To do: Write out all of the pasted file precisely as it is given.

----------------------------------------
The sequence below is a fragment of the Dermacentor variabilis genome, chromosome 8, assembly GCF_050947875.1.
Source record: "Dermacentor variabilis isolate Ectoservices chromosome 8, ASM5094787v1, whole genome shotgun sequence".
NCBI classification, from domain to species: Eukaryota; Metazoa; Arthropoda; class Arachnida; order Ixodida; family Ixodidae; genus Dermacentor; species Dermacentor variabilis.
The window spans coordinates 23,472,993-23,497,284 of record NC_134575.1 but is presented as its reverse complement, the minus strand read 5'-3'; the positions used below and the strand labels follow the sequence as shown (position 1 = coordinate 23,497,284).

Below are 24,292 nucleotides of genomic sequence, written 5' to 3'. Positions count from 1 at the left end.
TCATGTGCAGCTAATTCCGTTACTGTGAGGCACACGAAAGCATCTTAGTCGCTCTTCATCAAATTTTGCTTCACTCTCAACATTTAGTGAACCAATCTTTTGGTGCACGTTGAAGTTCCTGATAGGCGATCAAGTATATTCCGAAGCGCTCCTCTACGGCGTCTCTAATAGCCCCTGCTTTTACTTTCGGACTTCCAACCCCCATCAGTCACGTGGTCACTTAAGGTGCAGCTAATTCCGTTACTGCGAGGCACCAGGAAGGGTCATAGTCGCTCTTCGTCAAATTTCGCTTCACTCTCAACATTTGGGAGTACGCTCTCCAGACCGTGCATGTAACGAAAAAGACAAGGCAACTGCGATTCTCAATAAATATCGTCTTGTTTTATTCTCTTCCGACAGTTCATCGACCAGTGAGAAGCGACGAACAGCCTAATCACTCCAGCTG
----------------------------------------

The sequence below is a fragment of the Dermacentor variabilis genome, chromosome 8, assembly GCF_050947875.1.
Source record: "Dermacentor variabilis isolate Ectoservices chromosome 8, ASM5094787v1, whole genome shotgun sequence".
NCBI classification, from domain to species: Eukaryota; Metazoa; Arthropoda; class Arachnida; order Ixodida; family Ixodidae; genus Dermacentor; species Dermacentor variabilis.
The window spans coordinates 23,472,993-23,497,284 of record NC_134575.1 but is presented as its reverse complement, the minus strand read 5'-3'; the positions used below and the strand labels follow the sequence as shown (position 1 = coordinate 23,497,284).

Below are 24,292 nucleotides of genomic sequence, written 5' to 3'. Positions count from 1 at the left end.
TCATGTGCAGCTAATTCCGTTACTGTGAGGCACACGAAAGCATCTTAGTCGCTCTTCATCAAATTTTGCTTCACTCTCAACATTTAGTGAACCAATCTTTTGGTGCACGTTGAAGTTCCTGATAGGCGATCAAGTATATTCCGAAGCGCTCCTCTACGGCGTCTCTAATAGCCCCTGCTTTTACTTTCGGACTTCCAACCCCCATCAGTCACGTGGTCACTTAAGGTGCAGCTAATTCCGTTACTGCGAGGCACCAGGAAGGGTCATAGTCGCTCTTCGTCAAATTTCGCTTCACTCTCAACATTTGGGAGTACGCTCTCCAGACCGTGCATGTAACGAAAAAGACAAGGCAACTGCGATTCTCAATAAATATCGTCTTGTTTTATTCTCTTCCGACAGTTCATCGACCAGTGAGAAGCGACGAACAGCCTAATCACTCCAGCTG